-Lula Dx 1/2017, DCIS/IDC, Right, 1cm, Stage IA, Grade 1, 0/2 nodes, ER+/PR+, HER2- Surgery 2/14/2017 Lymph node removal: Sentinel; Mastectomy: Left, Right; Prophylactic ovary removal; Reconstruction (left): DIEP flap; Reconstruction (right): DIEP flap Hormonal Therapy 3/3/2017 Tamoxifen pills (Nolvadex, Apo-Tamox, Tamofen, Tamone) Surgery 11/1/2017 Prophylactic ovary removal Hormonal Therapy 1/3/2018 Femara (letrozole)
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Sep 22, 2018 07:13PM Akaamy2003 wrote:

I did UMX and regret it. At the time of my dx two years ago, I was shell-shocked. I wanted minimal surgery, minimal drains, fastest possible recovery. So I did UMX without reconstruction, no chemo. My plan was to recover from the UMX, finish the PALLAS trial and then go back and have the other breast off once I was totally healed and in my right mind. But last week, I had a BI-RAD 4 ultrasound of a new suspicious mass in my remaining breast, only 10 weeks after a normal (BI-RAD 1) MRI. This lump did not exist in July, and in September is already 1.6 cm! I had my ovaries removed last year and am on anastrazole so this is no fibroadenoma or ER+ tumor. Am awaiting biopsy results now... I already have an appointment with my surgeon to take this breast off no matter what the results are.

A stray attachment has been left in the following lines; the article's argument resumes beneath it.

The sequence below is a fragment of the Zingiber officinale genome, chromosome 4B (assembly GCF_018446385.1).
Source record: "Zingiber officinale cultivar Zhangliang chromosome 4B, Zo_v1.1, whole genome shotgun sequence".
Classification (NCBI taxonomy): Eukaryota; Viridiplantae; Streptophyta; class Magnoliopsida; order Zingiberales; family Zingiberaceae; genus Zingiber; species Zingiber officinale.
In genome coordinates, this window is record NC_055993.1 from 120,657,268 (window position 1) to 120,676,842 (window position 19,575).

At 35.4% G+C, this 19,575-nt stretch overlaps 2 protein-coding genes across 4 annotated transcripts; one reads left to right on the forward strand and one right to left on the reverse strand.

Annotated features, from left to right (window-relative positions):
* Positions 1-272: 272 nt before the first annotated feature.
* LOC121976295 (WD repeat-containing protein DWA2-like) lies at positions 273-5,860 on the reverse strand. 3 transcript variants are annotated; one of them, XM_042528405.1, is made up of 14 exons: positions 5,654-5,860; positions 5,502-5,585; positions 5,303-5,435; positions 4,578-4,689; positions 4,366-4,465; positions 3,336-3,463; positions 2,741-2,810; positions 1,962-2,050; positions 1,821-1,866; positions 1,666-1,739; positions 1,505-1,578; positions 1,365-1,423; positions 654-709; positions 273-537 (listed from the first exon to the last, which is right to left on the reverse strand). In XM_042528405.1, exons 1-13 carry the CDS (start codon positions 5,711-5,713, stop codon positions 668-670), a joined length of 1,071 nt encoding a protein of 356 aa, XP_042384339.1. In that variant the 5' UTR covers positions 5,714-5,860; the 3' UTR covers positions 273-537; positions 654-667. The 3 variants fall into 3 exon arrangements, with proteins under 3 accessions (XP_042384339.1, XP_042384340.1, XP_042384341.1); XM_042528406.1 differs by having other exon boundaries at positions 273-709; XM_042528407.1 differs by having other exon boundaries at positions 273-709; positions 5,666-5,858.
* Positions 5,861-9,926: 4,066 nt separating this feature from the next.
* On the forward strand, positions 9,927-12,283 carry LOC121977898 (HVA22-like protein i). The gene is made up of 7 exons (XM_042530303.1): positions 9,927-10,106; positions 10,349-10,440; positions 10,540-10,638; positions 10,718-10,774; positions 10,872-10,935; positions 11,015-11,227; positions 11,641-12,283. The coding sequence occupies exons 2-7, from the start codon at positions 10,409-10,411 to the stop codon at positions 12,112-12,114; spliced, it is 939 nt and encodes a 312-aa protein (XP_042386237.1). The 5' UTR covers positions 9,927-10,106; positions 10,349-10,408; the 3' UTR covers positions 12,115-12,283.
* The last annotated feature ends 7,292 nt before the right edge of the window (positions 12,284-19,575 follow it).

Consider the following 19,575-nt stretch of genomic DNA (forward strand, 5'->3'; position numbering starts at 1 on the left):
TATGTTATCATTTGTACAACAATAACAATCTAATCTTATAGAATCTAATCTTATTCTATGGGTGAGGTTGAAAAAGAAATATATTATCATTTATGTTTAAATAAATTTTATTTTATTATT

Dx 6/20/2016, IDC, Right, 3cm, Stage IIB, Grade 1, 3/12 nodes, ER+/PR+, HER2- Surgery 7/12/2016 Mastectomy: Right Surgery 7/27/2016 Lymph node removal: Underarm/Axillary Targeted Therapy 2/15/2017 Ibrance (palbociclib) Surgery 4/24/2017 Prophylactic ovary removal Hormonal Therapy Arimidex (anastrozole)
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Sep 22, 2018 09:15PM - edited Sep 22, 2018 09:16PM by farmerlucy